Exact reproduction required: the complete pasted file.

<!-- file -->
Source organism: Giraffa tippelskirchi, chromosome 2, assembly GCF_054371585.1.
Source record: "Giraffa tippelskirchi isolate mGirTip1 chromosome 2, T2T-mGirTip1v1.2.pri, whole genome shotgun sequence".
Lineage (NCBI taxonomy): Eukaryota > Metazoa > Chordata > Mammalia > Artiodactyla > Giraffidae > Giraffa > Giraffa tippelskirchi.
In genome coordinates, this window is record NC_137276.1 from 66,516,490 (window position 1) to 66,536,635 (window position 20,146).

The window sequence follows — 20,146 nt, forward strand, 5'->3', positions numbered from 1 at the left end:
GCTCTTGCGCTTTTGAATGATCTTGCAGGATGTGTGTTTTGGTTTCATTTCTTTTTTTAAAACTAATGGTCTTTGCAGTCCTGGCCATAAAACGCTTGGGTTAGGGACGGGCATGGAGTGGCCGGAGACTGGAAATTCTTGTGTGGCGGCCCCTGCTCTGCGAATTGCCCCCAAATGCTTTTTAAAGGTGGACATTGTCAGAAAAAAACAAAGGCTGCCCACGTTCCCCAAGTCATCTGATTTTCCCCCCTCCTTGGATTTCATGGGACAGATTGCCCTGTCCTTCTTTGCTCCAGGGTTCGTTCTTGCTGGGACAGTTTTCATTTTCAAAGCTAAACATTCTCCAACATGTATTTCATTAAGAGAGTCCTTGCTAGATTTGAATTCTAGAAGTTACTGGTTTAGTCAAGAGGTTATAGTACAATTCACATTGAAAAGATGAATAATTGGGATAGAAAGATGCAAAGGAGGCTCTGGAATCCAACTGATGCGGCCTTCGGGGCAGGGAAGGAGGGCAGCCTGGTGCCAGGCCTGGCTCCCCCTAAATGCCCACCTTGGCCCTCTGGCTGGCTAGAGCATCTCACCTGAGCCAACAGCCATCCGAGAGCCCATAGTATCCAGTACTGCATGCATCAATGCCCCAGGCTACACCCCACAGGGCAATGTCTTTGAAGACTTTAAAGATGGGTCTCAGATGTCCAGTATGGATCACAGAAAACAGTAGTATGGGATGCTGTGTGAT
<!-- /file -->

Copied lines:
Source organism: Giraffa tippelskirchi, chromosome 2, assembly GCF_054371585.1.
Source record: "Giraffa tippelskirchi isolate mGirTip1 chromosome 2, T2T-mGirTip1v1.2.pri, whole genome shotgun sequence".
Lineage (NCBI taxonomy): Eukaryota > Metazoa > Chordata > Mammalia > Artiodactyla > Giraffidae > Giraffa > Giraffa tippelskirchi.
In genome coordinates, this window is record NC_137276.1 from 66,516,490 (window position 1) to 66,536,635 (window position 20,146).

The window sequence follows — 20,146 nt, forward strand, 5'->3', positions numbered from 1 at the left end:
GCTCTTGCGCTTTTGAATGATCTTGCAGGATGTGTGTTTTGGTTTCATTTCTTTTTTTAAAACTAATGGTCTTTGCAGTCCTGGCCATAAAACGCTTGGGTTAGGGACGGGCATGGAGTGGCCGGAGACTGGAAATTCTTGTGTGGCGGCCCCTGCTCTGCGAATTGCCCCCAAATGCTTTTTAAAGGTGGACATTGTCAGAAAAAAACAAAGGCTGCCCACGTTCCCCAAGTCATCTGATTTTCCCCCCTCCTTGGATTTCATGGGACAGATTGCCCTGTCCTTCTTTGCTCCAGGGTTCGTTCTTGCTGGGACAGTTTTCATTTTCAAAGCTAAACATTCTCCAACATGTATTTCATTAAGAGAGTCCTTGCTAGATTTGAATTCTAGAAGTTACTGGTTTAGTCAAGAGGTTATAGTACAATTCACATTGAAAAGATGAATAATTGGGATAGAAAGATGCAAAGGAGGCTCTGGAATCCAACTGATGCGGCCTTCGGGGCAGGGAAGGAGGGCAGCCTGGTGCCAGGCCTGGCTCCCCCTAAATGCCCACCTTGGCCCTCTGGCTGGCTAGAGCATCTCACCTGAGCCAACAGCCATCCGAGAGCCCATAGTATCCAGTACTGCATGCATCAATGCCCCAGGCTACACCCCACAGGGCAATGTCTTTGAAGACTTTAAAGATGGGTCTCAGATGTCCAGTATGGATCACAGAAAACAGTAGTATGGGATGCTGTGTGAT